6.2. The Kinship System and Family Structure

The kinship terminology that was inherited from Proto-Indo-European indicates that the family was patrilineate, that is, the system was of the Omaha type. The terms for the nuclear family are well attested, as illustrated here with representatives from Gothic, Old Norse and Old English. They indicate that the family system reflected in the terms of the parent language was maintained through the Germanic period to the early dialects. But additional terms, especially in Gothic, suggest that modifications were being introduced in the system.
As demonstrated by Go. heiwa-frauja 'master of the family', the father was head of the family: Go. fadar, ON faðir, OE fæder, cf. Skt pitár-. The reflex of the Indo-European term for the mother is not attested in Gothic, though it is the term in the other dialects: ON mōðr, OE mōdor, cf. Skt mātār-. The term for son is well attested in all the dialects: Go. sunus, ON sunr, OE sunu, cf. Skt sūnú-; and similarly the term for daughter: Go. dauhtar, ON dōttir, OE dohtor, cf. Skt duhitár-, as well as the term for brother, except in Gothic: ON brōðir, OE brōðor, cf. Skt bhrāta-, and for sister: Go. swistar, ON syster, OE sweostor, cf. Skt svasar-.
Terms for father's brother, comparable to the term for 'father', are attested in West Germanic dialects: OE fædera, OHG fatureo, cf. Skt pítṛvyas 'uncle' and OE faðu 'aunt'. The terms for nephew and niece, though not attested in Gothic, are well attested in the other dialects: ON nefe, OE nefa, OHG nevo, cf. Skt nápāt 'nephew' and ON nipt, OE nift, OHG nift, cf. Skt naptī 'niece'. Terms have also been maintained for father-in-law: OSwed. svēr, OE swehor, OHG swehur, cf. Skt Śvaśuras, and for mother-in-law: Go. swaihra, ON sværa, OE sweger, OHG svigur, cf. Skt śvaśruṣ. Reflexes of the Proto-Indo-European term *awos for grandfather are attested, though as in Lat. avus 'grandfather, uncle' also with other meanings, as in ON afi 'grandfather', OE ēam, OHG ōheim < WGmc awa-haima- 'uncle'; cf. also Gothic dative singular awon 'grandmother'.
In addition to these terms, a number of parallel terms are attested that have raised questions regarding their origin and also possible modifications in the family structure during the Germanic period. Among these is the word for mother that replaced the Indo-European term in Gothic: aiþei, attested also in ON eiða, MHG eide. It may well be related to the word for oath, Go. aiþs, ON eiðr, OE āþ 'oath', which has been assumed to be borrowed from Celtic, as in OIr. ōeth. Among assumed reasons for the new word for mother is the introduction of a legal view of the relationship in marriage, possibly through Celtic influence.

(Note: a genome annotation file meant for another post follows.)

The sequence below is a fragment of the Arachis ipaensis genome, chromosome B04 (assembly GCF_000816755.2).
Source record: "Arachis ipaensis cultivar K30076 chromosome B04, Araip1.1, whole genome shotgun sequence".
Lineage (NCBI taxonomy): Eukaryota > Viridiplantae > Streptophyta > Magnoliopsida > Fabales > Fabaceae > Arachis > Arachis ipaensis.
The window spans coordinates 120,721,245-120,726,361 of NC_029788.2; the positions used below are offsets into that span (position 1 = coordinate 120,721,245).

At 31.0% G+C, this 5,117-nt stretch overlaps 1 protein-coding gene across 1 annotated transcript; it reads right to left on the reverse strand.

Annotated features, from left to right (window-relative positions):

While such an explanation is theoretical, terms for master and mistress of the household were introduced beside the relationship terms, as in Go. gardawaldands 'master over the household', heiwa-frauja 'master of the family', in addition to the simple terms: OHG hī(w)o 'husband', hī(w)a 'spouse'; ON hȳski, OHG hīwiski 'household, family'. Among other terms based on PGmc hīwa- 'member of a family', are OE hī-red, MHG hī-rat, NHG Heirat 'marriage'. Unlike the kinship terms, which refer to lineal relationships, these terms have a legal basis, from which we may conclude that marriage had become formalized in Germanic society.
Terms associated with aiþei with an implied relationship through marriage include Go. megs 'son-in-law' and, in the other dialects, a male related through marriage: ON māgr, OHG māg. The implication has increased interest because, when Mary addressed her son Jesus in Luke 2:48, rather than sunus she used the term magus, the term also used for a servant, as in ON mǫgr, OE mago, OS magu, OHG maga-. The cognates for girl have a similar connotation, as in Go. mawi, ON mær, OE meowle. The terms have derivatives, such as Go. magula 'little son', Go. mawilo 'little/dear girl', and also a compound in the Beowulf 2931 gomela iōmēowlan 'aged woman'. It is assumed that these terms were introduced into Germanic from Celtic with the aim of distinguishing the sons and daughters of the immediate family from those of servants. They have no ready Indo-European etymology. Among suggestions on their origin is an unidentified matriarchal society because of the implications noted for the first terms exemplified in this paragraph.